So intriguing are boat ramp follies that crowds of people are known to line edges of the Site 6 boat ramp at Lake Havasu to watch the spectacle. Thankfully for me, they also post much of the comedy to YouTube.
If I had to pick a favorite, it would have to be the redneck in Missouri who didn’t even make it to the lake. He jack-knifed his rig on a dirt road when trying to avoid a puddle of water. The truck ended up in one ditch and the boat in the other.
I can’t stop watching these boat ramp folly videos and just wanted to open your eyes to a whole new entertainment experience. Here is one video for starters (PG-13 warning for profanity):
But please, don’t stop there. If you experience the same internal chemical reaction I did, try searching YouTube for phrases using any mixture of these words: boat, ramp, launch, idiot, comedy, drunk, folly blooper, etc. You won’t be let down, I promise.
I’m back on the grid after four days of rehearsing for retirement on the beaches of Cali. At 45, I’m starting to realize body boarding is a spectator sport. Those waves look so peaceful, but they threw me around like a rag doll. More Advil, please.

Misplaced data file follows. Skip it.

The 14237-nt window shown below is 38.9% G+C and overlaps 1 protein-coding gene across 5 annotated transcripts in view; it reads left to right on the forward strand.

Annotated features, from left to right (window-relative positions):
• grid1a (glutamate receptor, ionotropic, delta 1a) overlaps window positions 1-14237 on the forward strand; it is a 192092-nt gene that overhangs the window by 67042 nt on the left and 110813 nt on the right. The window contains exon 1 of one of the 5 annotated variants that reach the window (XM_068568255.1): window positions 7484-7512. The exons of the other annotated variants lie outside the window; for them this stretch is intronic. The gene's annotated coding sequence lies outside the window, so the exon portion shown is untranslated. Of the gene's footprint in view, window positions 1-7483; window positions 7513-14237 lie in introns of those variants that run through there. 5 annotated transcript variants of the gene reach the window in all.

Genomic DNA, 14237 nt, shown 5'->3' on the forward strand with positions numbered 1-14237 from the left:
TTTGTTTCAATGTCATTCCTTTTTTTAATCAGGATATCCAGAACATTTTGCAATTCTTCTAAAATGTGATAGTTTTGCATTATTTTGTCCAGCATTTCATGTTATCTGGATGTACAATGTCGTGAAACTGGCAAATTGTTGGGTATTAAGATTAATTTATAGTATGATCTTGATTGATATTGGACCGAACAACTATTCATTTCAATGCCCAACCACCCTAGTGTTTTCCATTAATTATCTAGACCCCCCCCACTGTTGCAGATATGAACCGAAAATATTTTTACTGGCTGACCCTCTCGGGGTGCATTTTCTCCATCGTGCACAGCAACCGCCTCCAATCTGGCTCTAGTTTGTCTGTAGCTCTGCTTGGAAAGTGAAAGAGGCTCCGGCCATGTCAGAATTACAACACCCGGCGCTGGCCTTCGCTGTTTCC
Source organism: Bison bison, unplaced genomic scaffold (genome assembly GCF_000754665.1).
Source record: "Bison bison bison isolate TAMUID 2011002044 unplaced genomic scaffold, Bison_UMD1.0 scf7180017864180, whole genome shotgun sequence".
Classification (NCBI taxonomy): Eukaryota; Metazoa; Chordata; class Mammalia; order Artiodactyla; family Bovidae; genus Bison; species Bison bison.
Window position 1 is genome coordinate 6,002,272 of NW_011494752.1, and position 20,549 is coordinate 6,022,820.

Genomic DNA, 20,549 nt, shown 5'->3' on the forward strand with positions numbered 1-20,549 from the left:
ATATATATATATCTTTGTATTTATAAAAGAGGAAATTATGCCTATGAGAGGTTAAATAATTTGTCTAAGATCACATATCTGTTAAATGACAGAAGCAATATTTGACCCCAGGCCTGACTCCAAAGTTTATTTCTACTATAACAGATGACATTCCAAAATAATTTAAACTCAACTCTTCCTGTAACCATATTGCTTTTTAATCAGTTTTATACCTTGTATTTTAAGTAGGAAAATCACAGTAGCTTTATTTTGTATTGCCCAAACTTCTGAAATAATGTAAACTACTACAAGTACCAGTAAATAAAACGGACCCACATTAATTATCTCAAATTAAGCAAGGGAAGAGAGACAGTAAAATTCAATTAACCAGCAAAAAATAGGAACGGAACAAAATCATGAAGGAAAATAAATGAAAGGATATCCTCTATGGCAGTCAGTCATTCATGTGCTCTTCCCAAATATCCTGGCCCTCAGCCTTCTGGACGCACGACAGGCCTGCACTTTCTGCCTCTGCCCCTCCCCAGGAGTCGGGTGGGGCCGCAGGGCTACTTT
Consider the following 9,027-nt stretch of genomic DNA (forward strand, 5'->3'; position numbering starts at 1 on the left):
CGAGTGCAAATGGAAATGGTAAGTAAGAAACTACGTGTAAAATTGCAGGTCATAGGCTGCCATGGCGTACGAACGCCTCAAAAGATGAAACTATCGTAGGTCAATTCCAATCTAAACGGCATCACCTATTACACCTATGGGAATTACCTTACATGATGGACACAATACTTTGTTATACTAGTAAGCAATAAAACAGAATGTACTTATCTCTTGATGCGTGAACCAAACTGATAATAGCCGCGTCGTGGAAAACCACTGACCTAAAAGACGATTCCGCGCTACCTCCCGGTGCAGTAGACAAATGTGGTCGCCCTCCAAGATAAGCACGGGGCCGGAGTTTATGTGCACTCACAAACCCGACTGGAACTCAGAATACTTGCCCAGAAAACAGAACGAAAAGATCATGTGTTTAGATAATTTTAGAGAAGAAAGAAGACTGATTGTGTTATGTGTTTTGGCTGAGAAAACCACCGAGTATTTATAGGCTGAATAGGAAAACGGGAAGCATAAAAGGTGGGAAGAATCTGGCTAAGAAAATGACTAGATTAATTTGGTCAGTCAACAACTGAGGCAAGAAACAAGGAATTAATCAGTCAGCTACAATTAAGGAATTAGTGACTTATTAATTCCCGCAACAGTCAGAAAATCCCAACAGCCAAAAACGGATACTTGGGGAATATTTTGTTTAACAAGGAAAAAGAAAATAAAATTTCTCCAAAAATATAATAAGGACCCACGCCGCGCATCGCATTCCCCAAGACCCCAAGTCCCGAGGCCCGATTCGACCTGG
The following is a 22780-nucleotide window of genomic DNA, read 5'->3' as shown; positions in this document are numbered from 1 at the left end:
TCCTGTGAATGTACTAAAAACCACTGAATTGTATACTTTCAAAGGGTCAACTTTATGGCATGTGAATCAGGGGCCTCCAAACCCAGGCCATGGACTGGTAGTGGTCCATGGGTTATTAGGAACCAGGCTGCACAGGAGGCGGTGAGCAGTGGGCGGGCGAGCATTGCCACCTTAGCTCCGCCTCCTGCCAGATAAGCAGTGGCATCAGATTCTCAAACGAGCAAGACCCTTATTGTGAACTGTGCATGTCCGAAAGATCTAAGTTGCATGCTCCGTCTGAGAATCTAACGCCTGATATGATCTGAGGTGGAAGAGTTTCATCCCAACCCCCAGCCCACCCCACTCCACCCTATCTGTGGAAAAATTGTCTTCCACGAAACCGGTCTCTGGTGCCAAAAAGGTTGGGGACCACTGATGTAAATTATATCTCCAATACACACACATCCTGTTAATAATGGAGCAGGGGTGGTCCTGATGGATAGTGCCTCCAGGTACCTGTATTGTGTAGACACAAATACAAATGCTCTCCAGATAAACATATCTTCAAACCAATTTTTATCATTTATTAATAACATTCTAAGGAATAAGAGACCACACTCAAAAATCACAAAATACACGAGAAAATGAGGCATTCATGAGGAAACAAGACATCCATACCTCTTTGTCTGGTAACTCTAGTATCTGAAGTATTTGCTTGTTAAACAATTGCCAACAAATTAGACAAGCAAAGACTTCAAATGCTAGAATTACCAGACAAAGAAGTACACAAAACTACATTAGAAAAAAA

True story: on day one, a lifeguard came down and warned me against trying to ride the breaker waves. Something about risk of a broken neck or back. Wonder how he knew I had no clue what I was doing. Maybe it was the wrist leash I had strapped to my ankle. Lol!
Full disclosure: I am not in this picture. If I were, you would see a board in the air and my arms and legs protruding from the whitewater. 🙂
One of the things I love about living in Arizona is the virtually endless opportunities for watching baseball. One such example takes place each Spring in the town of Bisbee, not far from the Mexico border. On the south end of town sits Warren Ballpark – America’s longest continuously active baseball stadium according to local historians. The stadium opened in 1909 and has been active with baseball, football and other activities since.
Front of Warren Stadium in Bisbee, AZ – America’s oldest active baseball stadium,